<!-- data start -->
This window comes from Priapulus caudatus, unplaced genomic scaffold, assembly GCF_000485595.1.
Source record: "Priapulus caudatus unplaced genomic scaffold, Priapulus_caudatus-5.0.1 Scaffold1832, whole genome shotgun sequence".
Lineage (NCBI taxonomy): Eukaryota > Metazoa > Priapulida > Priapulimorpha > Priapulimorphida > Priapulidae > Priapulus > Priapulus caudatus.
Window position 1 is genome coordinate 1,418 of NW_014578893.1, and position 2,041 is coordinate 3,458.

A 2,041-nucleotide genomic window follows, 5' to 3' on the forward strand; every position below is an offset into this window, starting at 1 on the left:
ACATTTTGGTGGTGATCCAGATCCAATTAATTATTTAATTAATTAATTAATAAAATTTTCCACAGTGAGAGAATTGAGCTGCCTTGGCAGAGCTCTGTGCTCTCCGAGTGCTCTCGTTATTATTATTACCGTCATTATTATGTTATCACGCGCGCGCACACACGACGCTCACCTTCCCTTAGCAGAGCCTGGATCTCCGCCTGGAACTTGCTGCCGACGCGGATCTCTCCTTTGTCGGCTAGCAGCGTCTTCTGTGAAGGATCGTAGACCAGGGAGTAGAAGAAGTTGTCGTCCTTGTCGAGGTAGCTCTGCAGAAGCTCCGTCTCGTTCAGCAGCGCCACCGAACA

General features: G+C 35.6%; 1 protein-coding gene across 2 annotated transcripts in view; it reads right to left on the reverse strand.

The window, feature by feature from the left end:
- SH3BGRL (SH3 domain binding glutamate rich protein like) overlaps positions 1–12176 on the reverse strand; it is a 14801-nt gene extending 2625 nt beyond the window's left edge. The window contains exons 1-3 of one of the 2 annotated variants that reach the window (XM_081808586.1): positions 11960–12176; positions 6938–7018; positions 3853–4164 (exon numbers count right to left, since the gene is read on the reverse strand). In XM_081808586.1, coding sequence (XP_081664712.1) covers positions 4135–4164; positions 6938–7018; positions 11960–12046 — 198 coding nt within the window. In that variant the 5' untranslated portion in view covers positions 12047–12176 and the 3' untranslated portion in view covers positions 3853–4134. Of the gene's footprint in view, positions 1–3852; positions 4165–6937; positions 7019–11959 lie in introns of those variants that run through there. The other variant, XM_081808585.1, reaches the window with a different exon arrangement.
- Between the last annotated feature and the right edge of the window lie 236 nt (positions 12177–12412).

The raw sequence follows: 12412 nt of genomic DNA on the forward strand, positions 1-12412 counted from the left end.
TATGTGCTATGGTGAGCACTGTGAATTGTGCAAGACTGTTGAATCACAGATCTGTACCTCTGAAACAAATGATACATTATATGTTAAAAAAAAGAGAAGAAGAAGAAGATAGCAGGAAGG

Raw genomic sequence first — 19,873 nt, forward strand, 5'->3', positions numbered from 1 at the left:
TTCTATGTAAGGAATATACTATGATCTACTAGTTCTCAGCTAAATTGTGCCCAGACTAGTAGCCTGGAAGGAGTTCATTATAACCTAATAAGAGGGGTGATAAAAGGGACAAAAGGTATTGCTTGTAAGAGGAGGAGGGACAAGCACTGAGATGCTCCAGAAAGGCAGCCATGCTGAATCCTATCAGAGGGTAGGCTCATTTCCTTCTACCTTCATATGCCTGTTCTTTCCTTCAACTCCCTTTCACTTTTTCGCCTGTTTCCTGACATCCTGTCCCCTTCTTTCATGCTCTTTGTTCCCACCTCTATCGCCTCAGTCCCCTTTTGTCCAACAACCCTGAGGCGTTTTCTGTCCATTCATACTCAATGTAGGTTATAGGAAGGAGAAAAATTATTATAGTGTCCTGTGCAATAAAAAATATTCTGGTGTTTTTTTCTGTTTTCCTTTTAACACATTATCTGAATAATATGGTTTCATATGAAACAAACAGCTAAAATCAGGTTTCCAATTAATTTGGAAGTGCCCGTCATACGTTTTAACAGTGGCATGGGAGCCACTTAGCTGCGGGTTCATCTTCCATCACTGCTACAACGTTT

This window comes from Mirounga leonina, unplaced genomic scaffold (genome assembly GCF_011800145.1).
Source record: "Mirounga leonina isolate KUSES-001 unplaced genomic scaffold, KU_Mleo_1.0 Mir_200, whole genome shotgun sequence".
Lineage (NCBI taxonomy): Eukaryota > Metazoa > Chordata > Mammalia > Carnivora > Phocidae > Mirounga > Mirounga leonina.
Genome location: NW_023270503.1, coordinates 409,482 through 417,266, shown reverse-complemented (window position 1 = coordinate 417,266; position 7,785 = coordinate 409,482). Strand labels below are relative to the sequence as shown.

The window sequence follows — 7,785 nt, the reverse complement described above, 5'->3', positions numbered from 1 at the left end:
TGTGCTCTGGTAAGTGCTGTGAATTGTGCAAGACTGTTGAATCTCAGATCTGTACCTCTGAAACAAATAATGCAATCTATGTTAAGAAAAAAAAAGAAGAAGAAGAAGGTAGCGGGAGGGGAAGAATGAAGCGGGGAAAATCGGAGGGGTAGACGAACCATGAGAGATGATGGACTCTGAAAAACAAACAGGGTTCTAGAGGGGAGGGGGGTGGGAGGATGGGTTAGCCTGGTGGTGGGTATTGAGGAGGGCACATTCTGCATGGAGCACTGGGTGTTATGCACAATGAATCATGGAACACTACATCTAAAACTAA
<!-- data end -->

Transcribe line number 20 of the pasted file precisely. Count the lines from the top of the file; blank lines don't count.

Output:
TGTGCTCTGGTAAGTGCTGTGAATTGTGCAAGACTGTTGAATCTCAGATCTGTACCTCTGAAACAAATAATGCAATCTATGTTAAGAAAAAAAAAGAAGAAGAAGAAGGTAGCGGGAGGGGAAGAATGAAGCGGGGAAAATCGGAGGGGTAGACGAACCATGAGAGATGATGGACTCTGAAAAACAAACAGGGTTCTAGAGGGGAGGGGGGTGGGAGGATGGGTTAGCCTGGTGGTGGGTATTGAGGAGGGCACATTCTGCATGGAGCACTGGGTGTTATGCACAATGAATCATGGAACACTACATCTAAAACTAA